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Monday, May 25, 2015

No Job For A Lady: Who Goes Home? Part 1

In "Who Goes Home?", the first episode of the British TV series No Job For A Lady, Jean Price finds herself a fish out of water. She's only been a Member of Parliament (MP) in the Labour Party for three days, but already she's noticed that it resembles an old boys club. Also, the hours are long, with votes being called at all hours. The latter is driven home when a two-line whip is called. She and Ken, the Labour MP with whom she shares office space, must make it out of the building they are in, across the street, and into the House of Commons in fifteen minutes. Unfortunately, the elevator in the office building is out of order, and as Jean hurries across the pavement, the heel breaks off her shoe.

By the time she makes it into the lobby, the vote has been taken. Her office buddy Ken tells her that the vote wasn't all that important, but then the party Whip appears. He disagrees with Ken, and takes a dim view of new MPs who feel such votes are unnecessary to attend.

Back in the office, Ken tries to repair her shoe. When Jean complains about the insane hours MPs are expected to keep while Parliament is in session, he suggests that she can table an Early Day Motion. This may not result in limiting the hours between her desired 9 am and 6 pm, but at least it will alert the members to the problem, and perhaps help them debate the issue.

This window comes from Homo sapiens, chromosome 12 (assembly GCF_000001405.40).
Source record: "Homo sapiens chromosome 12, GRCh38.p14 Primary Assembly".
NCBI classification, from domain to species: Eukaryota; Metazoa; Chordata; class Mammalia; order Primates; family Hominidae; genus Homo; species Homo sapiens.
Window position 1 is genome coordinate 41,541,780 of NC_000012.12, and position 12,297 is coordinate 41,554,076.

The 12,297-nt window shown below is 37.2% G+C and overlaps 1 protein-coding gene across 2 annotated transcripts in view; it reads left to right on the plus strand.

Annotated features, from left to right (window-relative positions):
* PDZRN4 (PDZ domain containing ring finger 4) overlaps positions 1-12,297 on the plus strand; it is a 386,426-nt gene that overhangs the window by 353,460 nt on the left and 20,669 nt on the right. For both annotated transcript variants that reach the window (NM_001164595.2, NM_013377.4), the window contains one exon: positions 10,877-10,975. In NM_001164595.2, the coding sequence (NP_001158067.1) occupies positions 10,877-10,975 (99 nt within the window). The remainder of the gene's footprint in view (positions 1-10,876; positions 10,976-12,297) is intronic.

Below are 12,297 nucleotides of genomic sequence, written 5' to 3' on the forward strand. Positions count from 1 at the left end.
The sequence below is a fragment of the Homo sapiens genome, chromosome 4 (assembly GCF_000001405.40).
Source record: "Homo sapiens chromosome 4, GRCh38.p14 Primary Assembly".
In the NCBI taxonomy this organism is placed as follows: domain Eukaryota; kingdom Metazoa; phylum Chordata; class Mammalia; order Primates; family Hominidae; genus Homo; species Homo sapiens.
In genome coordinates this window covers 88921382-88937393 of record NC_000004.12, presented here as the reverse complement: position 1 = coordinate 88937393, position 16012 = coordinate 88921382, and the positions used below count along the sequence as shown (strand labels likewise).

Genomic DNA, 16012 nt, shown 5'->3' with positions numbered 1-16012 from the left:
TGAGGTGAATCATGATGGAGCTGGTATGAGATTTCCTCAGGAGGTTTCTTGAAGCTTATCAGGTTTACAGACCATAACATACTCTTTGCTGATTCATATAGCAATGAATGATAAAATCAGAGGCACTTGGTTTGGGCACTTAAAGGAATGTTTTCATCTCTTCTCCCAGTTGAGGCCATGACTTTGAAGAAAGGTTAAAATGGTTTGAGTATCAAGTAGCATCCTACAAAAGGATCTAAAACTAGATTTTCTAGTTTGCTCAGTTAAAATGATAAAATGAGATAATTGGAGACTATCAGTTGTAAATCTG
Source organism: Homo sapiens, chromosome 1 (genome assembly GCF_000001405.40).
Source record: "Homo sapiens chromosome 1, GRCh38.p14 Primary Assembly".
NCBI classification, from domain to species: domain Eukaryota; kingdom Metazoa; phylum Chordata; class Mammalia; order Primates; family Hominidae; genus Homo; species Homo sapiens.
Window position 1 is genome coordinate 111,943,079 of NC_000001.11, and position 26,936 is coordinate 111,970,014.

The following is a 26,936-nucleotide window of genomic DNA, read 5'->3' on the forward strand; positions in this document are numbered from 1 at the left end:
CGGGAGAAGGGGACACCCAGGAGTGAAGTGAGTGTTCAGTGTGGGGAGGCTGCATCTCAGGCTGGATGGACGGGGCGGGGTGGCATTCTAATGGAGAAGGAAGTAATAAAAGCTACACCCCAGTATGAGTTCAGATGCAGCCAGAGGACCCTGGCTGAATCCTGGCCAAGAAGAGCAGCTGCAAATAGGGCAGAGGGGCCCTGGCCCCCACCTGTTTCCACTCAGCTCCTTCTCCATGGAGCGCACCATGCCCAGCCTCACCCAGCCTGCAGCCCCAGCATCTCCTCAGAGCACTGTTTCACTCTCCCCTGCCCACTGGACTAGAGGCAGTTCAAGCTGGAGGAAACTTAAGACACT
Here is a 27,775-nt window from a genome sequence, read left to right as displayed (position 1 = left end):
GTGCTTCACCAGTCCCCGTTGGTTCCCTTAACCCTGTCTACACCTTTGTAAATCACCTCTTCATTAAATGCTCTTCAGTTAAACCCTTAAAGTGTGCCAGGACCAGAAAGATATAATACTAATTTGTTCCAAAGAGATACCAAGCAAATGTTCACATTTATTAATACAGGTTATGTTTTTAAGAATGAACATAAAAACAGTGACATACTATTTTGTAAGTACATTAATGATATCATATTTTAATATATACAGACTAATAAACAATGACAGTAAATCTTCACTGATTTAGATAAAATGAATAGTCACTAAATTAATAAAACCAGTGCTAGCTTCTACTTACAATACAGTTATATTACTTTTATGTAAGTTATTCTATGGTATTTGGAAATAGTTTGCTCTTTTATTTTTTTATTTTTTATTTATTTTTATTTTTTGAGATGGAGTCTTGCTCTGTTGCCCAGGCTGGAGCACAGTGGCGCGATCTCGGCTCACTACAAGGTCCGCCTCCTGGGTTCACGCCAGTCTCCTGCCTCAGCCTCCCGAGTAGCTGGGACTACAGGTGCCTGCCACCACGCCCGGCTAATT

The problem is that already Jean rarely sees her husband Geoff. Today is his birthday, and tonight a vote is scheduled for 9 pm. She asks her assistant Tim to send her husband some flowers, along with a loving note to "Yum Yum," but she'd really rather be with him. So her office-mate Ken also suggests that she try to pair with someone in the Conservative Party. This pairing arrangement means that they will agree not to attend certain sessions, so that the missing votes (one from each of the opposing political parties) will cancel each other out. Unfortunately, she's already had a run-in with the man her predecessor paired with, Sir Godfrey Eagan, who told her in no uncertain terms that he doesn't appreciate her modern, masculine attire. 

So she rushes home to change into a nice dress, hoping she can make up for her poor first impression, and convince Sir Godfrey to pair with her for tonight's vote.

Oh, and maybe she ought to change her shoes as well.

At home, she sees that Geoff has received her flowers, but he believed they were sent from a stranger named Tim who called him "Dum Dum." While she changes, he tells her that if she can't make it home for dinner, no problem. He can always invite Tim to join him.

This episode made me aware of a lot of nuances in the life of a British MP. If you're familiar with "Yes Minister" and "Yes, Prime Minister," you can see it differs significantly from those two other sitcoms. While this episode only highlights Jean's duties while Parliament is in session, it served as a nice introduction to the life of a British MP, or Backbencher, which is why I thought I would share it with you.

Dragon Dave

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